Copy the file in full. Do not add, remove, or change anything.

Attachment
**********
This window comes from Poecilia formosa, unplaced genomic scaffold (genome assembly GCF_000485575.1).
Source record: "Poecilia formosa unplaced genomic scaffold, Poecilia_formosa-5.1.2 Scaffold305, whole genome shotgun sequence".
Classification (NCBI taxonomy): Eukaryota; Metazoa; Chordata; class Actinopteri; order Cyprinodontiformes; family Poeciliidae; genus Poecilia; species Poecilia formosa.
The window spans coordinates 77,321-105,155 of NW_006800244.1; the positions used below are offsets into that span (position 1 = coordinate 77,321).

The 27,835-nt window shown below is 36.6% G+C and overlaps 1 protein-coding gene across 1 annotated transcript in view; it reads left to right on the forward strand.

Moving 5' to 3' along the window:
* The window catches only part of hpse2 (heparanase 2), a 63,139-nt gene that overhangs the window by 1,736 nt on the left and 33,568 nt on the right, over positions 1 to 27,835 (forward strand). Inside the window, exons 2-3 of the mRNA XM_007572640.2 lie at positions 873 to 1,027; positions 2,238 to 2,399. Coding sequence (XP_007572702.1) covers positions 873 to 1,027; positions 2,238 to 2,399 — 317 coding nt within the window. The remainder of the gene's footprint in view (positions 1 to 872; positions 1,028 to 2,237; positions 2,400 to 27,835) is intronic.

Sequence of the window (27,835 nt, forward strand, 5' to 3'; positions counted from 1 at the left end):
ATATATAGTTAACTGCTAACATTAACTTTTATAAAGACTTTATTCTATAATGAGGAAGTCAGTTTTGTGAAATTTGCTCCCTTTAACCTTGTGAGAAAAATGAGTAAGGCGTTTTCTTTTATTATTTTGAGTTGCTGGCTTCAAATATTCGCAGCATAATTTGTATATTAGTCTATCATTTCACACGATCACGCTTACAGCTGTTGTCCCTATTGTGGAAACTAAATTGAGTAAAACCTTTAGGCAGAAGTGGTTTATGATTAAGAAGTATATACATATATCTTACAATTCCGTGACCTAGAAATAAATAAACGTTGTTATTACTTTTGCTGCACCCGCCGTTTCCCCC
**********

This window comes from Poecilia formosa, unplaced genomic scaffold (genome assembly GCF_000485575.1).
Source record: "Poecilia formosa unplaced genomic scaffold, Poecilia_formosa-5.1.2 Scaffold305, whole genome shotgun sequence".
Classification (NCBI taxonomy): Eukaryota; Metazoa; Chordata; class Actinopteri; order Cyprinodontiformes; family Poeciliidae; genus Poecilia; species Poecilia formosa.
The window spans coordinates 77,321-105,155 of NW_006800244.1; the positions used below are offsets into that span (position 1 = coordinate 77,321).

The 27,835-nt window shown below is 36.6% G+C and overlaps 1 protein-coding gene across 1 annotated transcript in view; it reads left to right on the forward strand.

Moving 5' to 3' along the window:
* The window catches only part of hpse2 (heparanase 2), a 63,139-nt gene that overhangs the window by 1,736 nt on the left and 33,568 nt on the right, over positions 1 to 27,835 (forward strand). Inside the window, exons 2-3 of the mRNA XM_007572640.2 lie at positions 873 to 1,027; positions 2,238 to 2,399. Coding sequence (XP_007572702.1) covers positions 873 to 1,027; positions 2,238 to 2,399 — 317 coding nt within the window. The remainder of the gene's footprint in view (positions 1 to 872; positions 1,028 to 2,237; positions 2,400 to 27,835) is intronic.

Sequence of the window (27,835 nt, forward strand, 5' to 3'; positions counted from 1 at the left end):
ATATATAGTTAACTGCTAACATTAACTTTTATAAAGACTTTATTCTATAATGAGGAAGTCAGTTTTGTGAAATTTGCTCCCTTTAACCTTGTGAGAAAAATGAGTAAGGCGTTTTCTTTTATTATTTTGAGTTGCTGGCTTCAAATATTCGCAGCATAATTTGTATATTAGTCTATCATTTCACACGATCACGCTTACAGCTGTTGTCCCTATTGTGGAAACTAAATTGAGTAAAACCTTTAGGCAGAAGTGGTTTATGATTAAGAAGTATATACATATATCTTACAATTCCGTGACCTAGAAATAAATAAACGTTGTTATTACTTTTGCTGCACCCGCCGTTTCCCCC